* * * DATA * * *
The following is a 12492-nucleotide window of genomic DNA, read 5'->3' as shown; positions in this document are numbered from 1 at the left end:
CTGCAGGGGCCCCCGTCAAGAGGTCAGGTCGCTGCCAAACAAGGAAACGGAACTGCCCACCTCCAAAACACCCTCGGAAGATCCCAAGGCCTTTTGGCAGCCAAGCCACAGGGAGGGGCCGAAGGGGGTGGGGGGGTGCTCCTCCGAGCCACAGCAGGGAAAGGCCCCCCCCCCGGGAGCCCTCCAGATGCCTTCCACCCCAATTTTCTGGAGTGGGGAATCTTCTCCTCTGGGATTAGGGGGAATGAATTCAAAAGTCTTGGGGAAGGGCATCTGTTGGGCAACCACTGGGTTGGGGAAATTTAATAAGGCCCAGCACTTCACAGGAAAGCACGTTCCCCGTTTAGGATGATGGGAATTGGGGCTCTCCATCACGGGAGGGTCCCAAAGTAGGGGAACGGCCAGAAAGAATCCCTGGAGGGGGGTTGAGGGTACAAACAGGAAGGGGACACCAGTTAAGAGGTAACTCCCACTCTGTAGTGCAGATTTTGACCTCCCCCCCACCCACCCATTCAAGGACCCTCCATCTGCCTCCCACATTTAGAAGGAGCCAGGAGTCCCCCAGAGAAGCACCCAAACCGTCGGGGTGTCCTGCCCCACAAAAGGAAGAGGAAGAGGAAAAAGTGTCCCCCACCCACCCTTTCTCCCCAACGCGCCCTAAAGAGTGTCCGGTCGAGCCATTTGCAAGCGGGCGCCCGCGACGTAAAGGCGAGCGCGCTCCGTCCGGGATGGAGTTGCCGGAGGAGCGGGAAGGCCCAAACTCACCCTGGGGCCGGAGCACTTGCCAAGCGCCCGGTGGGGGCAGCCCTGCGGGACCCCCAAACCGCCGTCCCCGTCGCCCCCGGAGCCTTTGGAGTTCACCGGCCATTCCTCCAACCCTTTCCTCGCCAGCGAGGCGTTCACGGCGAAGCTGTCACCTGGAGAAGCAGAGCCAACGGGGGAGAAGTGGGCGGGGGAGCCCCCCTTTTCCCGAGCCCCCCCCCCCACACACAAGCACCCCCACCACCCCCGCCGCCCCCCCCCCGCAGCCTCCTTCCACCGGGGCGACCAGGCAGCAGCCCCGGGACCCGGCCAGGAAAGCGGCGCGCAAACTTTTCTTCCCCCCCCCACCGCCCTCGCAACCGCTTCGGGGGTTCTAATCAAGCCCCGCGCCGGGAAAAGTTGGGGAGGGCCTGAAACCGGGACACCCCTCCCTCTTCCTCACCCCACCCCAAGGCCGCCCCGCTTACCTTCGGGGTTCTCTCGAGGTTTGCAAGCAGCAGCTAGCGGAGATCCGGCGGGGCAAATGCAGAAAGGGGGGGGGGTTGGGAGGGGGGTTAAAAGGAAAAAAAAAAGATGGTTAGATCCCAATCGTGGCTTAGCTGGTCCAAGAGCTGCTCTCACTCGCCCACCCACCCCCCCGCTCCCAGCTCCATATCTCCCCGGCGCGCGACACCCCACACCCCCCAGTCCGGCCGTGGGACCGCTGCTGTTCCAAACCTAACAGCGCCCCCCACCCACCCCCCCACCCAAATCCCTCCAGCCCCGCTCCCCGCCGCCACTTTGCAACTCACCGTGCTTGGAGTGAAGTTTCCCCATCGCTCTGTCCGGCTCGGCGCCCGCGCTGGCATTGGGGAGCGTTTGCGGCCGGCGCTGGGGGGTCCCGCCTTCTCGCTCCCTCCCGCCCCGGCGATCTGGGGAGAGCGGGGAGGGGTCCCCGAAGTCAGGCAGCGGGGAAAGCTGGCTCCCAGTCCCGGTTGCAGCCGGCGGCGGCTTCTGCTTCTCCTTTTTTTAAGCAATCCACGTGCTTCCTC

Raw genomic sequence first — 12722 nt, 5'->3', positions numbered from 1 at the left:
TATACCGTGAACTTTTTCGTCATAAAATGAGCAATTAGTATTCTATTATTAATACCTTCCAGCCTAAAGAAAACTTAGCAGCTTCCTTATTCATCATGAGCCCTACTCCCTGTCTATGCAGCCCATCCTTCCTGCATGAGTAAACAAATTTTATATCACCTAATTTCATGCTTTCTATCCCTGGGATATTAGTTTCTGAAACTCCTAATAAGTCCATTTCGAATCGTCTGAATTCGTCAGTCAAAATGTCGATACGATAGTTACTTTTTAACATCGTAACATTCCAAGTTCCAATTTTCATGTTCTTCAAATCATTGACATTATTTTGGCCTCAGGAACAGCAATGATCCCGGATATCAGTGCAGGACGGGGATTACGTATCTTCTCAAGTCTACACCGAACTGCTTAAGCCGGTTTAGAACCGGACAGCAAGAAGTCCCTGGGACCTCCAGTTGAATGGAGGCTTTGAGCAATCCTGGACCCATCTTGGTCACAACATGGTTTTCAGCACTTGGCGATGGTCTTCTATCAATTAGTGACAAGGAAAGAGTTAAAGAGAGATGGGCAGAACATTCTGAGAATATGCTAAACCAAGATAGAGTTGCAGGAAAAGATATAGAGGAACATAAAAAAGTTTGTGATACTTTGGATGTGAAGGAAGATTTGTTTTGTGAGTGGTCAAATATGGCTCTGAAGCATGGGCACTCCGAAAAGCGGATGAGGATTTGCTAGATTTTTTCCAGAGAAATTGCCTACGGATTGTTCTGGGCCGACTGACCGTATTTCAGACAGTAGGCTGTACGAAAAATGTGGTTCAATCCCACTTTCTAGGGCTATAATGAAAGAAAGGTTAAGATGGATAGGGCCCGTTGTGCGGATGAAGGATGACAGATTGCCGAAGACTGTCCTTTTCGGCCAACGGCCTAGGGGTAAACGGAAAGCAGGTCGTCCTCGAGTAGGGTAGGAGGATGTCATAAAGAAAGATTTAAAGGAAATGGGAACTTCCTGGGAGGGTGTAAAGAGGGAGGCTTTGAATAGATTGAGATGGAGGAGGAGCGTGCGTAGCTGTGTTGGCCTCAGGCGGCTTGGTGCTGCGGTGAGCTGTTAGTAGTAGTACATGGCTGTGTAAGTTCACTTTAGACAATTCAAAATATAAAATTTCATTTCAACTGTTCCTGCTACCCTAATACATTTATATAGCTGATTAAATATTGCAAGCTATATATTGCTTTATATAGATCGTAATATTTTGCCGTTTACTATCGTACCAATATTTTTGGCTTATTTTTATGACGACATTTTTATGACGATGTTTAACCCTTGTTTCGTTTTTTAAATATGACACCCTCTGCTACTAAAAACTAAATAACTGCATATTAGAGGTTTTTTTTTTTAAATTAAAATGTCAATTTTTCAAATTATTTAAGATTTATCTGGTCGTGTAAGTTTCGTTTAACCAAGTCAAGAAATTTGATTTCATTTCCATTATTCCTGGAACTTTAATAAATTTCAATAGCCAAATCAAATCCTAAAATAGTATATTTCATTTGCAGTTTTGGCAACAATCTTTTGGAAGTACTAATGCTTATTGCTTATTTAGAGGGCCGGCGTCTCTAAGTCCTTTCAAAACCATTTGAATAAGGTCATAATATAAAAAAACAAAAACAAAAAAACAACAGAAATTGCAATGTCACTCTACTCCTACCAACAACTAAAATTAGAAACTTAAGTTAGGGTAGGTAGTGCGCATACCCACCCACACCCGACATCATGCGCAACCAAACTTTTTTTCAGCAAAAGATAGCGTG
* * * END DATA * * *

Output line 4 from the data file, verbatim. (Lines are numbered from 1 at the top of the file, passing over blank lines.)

TATACCGTGAACTTTTTCGTCATAAAATGAGCAATTAGTATTCTATTATTAATACCTTCCAGCCTAAAGAAAACTTAGCAGCTTCCTTATTCATCATGAGCCCTACTCCCTGTCTATGCAGCCCATCCTTCCTGCATGAGTAAACAAATTTTATATCACCTAATTTCATGCTTTCTATCCCTGGGATATTAGTTTCTGAAACTCCTAATAAGTCCATTTCGAATCGTCTGAATTCGTCAGTCAAAATGTCGATACGATAGTTACTTTTTAACATCGTAACATTCCAAGTTCCAATTTTCATGTTCTTCAAATCATTGACATTATTTTGGCCTCAGGAACAGCAATGATCCCGGATATCAGTGCAGGACGGGGATTACGTATCTTCTCAAGTCTACACCGAACTGCTTAAGCCGGTTTAGAACCGGACAGCAAGAAGTCCCTGGGACCTCCAGTTGAATGGAGGCTTTGAGCAATCCTGGACCCATCTTGGTCACAACATGGTTTTCAGCACTTGGCGATGGTCTTCTATCAATTAGTGACAAGGAAAGAGTTAAAGAGAGATGGGCAGAACATTCTGAGAATATGCTAAACCAAGATAGAGTTGCAGGAAAAGATATAGAGGAACATAAAAAAGTTTGTGATACTTTGGATGTGAAGGAAGATTTGTTTTGTGAGTGGTCAAATATGGCTCTGAAGCATGGGCACTCCGAAAAGCGGATGAGGATTTGCTAGATTTTTTCCAGAGAAATTGCCTACGGATTGTTCTGGGCCGACTGACCGTATTTCAGACAGTAGGCTGTACGAAAAATGTGGTTCAATCCCACTTTCTAGGGCTATAATGAAAGAAAGGTTAAGATGGATAGGGCCCGTTGTGCGGATGAAGGATGACAGATTGCCGAAGACTGTCCTTTTCGGCCAACGGCCTAGGGGTAAACGGAAAGCAGGTCGTCCTCGAGTAGGGTAGGAGGATGTCATAAAGAAAGATTTAAAGGAAATGGGAACTTCCTGGGAGGGTGTAAAGAGGGAGGCTTTGAATAGATTGAGATGGAGGAGGAGCGTGCGTAGCTGTGTTGGCCTCAGGCGGCTTGGTGCTGCGGTGAGCTGTTAGTAGTAGTACATGGCTGTGTAAGTTCACTTTAGACAATTCAAAATATAAAATTTCATTTCAACTGTTCCTGCTACCCTAATACATTTATATAGCTGATTAAATATTGCAAGCTATATATTGCTTTATATAGATCGTAATATTTTGCCGTTTACTATCGTACCAATATTTTTGGCTTATTTTTATGACGACATTTTTATGACGATGTTTAACCCTTGTTTCGTTTTTTAAATATGACACCCTCTGCTACTAAAAACTAAATAACTGCATATTAGAGGTTTTTTTTTTTAAATTAAAATGTCAATTTTTCAAATTATTTAAGATTTATCTGGTCGTGTAAGTTTCGTTTAACCAAGTCAAGAAATTTGATTTCATTTCCATTATTCCTGGAACTTTAATAAATTTCAATAGCCAAATCAAATCCTAAAATAGTATATTTCATTTGCAGTTTTGGCAACAATCTTTTGGAAGTACTAATGCTTATTGCTTATTTAGAGGGCCGGCGTCTCTAAGTCCTTTCAAAACCATTTGAATAAGGTCATAATATAAAAAAACAAAAACAAAAAAACAACAGAAATTGCAATGTCACTCTACTCCTACCAACAACTAAAATTAGAAACTTAAGTTAGGGTAGGTAGTGCGCATACCCACCCACACCCGACATCATGCGCAACCAAACTTTTTTTCAGCAAAAGATAGCGTG